Up Against the Wall Street Journal

The Optimal Tax

Mainstream economics supports a 70% top income tax rate.

BY JOHN MILLER | May/June 2019

This article is from Dollars & Sense: Real World Economics, available at http://www.dollarsandsense.org

issue 342 cover

This article is from the
May/June 2019 issue.

Subscribe Now

at a 30% discount.

This week Paul Krugman leapt to the defense of Democratic freshman Rep. Alexandria Ocasio-Cortez’s idea of paying for a “Green New Deal” with a 70% marginal tax rate on the incomes of top earners.

Mr. Krugman cites a 2011 paper by Peter Diamond and Emmanuel Saez, based on a variety of extrapolations, [which] calculates that the “optimal” top tax rate is 73%. Case closed? Not even slightly. Messrs. Saez and Diamond are describing a world in which the wealthy have no opportunity to shield or hide their incomes.

Politicians may find it politically handy to be seen dinging the rich. The net result isn’t more revenue. It’s more efficiency-inhibiting economic distortions.

—Holman Jenkins, “High Tax Rates Aren’t Optimal: Nobody Really Thinks a Top Rate of 70% or 80% is a Good Idea in the Real World,” Wall Street Journal, Jan. 8, 2019.

We have been down this road before. In the 2016 presidential election Bernie Sanders proposed a top income tax rate of 70% to reduce our ever-worsening levels of inequality and help to finance social programs that would support those left behind by today’s economy. In response, a cavalcade of economic commentators lined up to denounce Sanders’ proposal as socialist lunacy sure to bring on an economic disaster.

But that’s not at all what the historical evidence shows. Sanders suggested as much when he quipped that he hadn’t proposed a 90% top income tax because “I’m not that much of a socialist compared to Eisenhower.” Economist Paul Krugman made the same point in his New York Times column that Wall Street Journal columnist Holman Jenkins found so objectionable: The top income tax bracket in the United States was higher than 70% “for 35 years after World War II—including the most successful period of economic growth in our history.” But Krugman’s defense of Rep. Alexandria Ocasio-Cortez’s (AOC’s) proposed 70% top income tax rate to help finance a Green New Deal did not stop there. He invoked the “optimum” income tax rate—a concept firmly entrenched in the canon of economic tax literature. As I explain below, calculations of this optimum tax show that the U.S. income tax could be highly progressive with a top income tax rate of 73% or higher without reducing government tax revenues.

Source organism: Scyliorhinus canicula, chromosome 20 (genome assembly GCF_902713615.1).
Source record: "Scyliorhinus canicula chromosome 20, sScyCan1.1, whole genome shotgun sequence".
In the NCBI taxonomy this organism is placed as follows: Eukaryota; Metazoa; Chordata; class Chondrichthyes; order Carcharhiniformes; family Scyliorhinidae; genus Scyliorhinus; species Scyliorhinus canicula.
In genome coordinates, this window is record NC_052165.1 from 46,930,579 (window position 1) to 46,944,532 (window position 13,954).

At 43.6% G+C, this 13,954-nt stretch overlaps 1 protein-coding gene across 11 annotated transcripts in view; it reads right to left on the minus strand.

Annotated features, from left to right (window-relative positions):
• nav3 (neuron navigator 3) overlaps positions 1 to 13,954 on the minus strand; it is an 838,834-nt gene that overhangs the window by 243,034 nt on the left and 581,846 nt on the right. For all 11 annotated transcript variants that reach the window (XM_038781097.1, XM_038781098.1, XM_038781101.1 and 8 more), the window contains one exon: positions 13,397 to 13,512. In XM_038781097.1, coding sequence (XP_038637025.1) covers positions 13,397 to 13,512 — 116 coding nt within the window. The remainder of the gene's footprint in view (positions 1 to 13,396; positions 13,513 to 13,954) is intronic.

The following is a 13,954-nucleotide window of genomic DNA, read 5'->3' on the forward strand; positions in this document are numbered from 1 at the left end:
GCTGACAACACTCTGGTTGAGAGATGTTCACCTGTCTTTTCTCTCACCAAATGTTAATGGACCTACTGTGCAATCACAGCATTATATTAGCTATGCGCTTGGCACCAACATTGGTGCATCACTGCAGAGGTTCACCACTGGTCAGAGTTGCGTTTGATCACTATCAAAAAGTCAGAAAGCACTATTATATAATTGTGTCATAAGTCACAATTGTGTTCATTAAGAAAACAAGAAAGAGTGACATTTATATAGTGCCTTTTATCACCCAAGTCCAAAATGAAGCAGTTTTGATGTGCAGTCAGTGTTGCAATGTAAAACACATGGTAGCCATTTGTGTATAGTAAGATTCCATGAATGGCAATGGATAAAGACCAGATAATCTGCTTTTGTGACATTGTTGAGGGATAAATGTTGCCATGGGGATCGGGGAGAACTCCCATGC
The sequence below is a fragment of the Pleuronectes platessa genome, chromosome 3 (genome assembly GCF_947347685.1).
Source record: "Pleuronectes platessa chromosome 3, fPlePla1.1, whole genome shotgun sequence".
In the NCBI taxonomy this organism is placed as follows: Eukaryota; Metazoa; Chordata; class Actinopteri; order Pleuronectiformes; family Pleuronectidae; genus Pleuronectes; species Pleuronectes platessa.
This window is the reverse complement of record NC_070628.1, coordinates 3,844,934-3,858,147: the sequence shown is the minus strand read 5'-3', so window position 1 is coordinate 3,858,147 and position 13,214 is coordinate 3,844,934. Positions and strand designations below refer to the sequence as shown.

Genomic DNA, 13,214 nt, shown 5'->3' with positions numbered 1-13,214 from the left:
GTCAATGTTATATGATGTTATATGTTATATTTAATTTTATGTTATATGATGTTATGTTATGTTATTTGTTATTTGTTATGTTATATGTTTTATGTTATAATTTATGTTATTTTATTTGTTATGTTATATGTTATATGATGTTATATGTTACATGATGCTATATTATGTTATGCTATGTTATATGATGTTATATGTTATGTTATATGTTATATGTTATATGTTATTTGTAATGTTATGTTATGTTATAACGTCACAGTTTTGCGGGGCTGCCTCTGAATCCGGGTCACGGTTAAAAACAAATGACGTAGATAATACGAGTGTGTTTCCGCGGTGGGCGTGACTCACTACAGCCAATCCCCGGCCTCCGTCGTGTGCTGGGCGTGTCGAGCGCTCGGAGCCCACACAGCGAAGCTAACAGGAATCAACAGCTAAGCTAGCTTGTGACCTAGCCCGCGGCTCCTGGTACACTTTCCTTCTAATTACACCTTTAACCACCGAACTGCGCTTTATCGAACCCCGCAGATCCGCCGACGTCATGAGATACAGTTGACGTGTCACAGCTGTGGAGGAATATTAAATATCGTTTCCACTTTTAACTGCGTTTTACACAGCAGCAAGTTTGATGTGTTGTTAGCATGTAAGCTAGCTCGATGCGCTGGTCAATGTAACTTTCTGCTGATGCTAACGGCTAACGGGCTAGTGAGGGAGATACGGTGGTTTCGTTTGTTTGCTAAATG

That’s what really got Jenkins’ goat. To see why the optimal top income tax rate is as high as 70%, and probably higher, despite Jenkins’ objections, we’ll need to unpack some of the economics tax literature.

The Optimal Tax Rate Literature

To begin with, the debate about the optimal tax rate is about the top income tax, or “marginal” income tax as economists call it, and not the average tax levied on all taxable income. A marginal tax rate is the tax rate levied against the next dollar of taxable income. Currently, the graduated U.S. income tax has six tax brackets, or marginal tax rates, ranging from a low of 10% to a high of 37%. Individual taxpayers would pay 10% of their first $9,325 of taxable income (in 2018) in federal income taxes, whether that’s all of their taxable income or just a small portion of it. As taxable income rises above that threshold, taxpayers pay a higher rate only on that additional income. For instance, a millionaire would pay 10% on their first $9,325, and 37% only on their taxable income above $500,000.

AOC’s proposal would add an additional tax bracket, or a marginal tax rate of 70%, on taxable income above $10 million. So, like Sanders, she is not as much of a socialist as Eisenhower was. Actually, far from it. In the Eisenhower years, the top income tax rate of 91% was levied on individuals with taxable income of above $200,000—the equivalent of $1.14 million in 2019 when adjusted for inflation.

The economics literature on the “optimal” tax rate explores how high the top the income tax rate could be raised without reducing government tax revenues. That tax rate is “optimal” in that it would reduce inequality and make society better off, because the value of an additional dollar of income is far greater to a poor person than to a rich person. But there are limits to how high an optimal marginal tax should be. While a higher marginal tax rate would take a bigger bite out of the next dollar of taxable income, that higher marginal tax rate could discourage the rich from making more income, which would reduce the amount of income subject to that higher marginal tax rate.

In this way, the optimal tax rate relies on the cornerstone of liberal economics thinking that economist Arthur Okun popularized in his 1975 book Equality and Efficiency: The Big Tradeoff. Okun, who had been an economic advisor in the Johnson Administration, envisioned the government transferring income from the rich to the poor in a leaky bucket: the more income that went into the bucket to reduce inequality, the more leaked out in reduced economic efficiency by dulling the incentives of the well-to-do to work that would in turn slow economic growth in the private sector.

Just How High Is Optimal?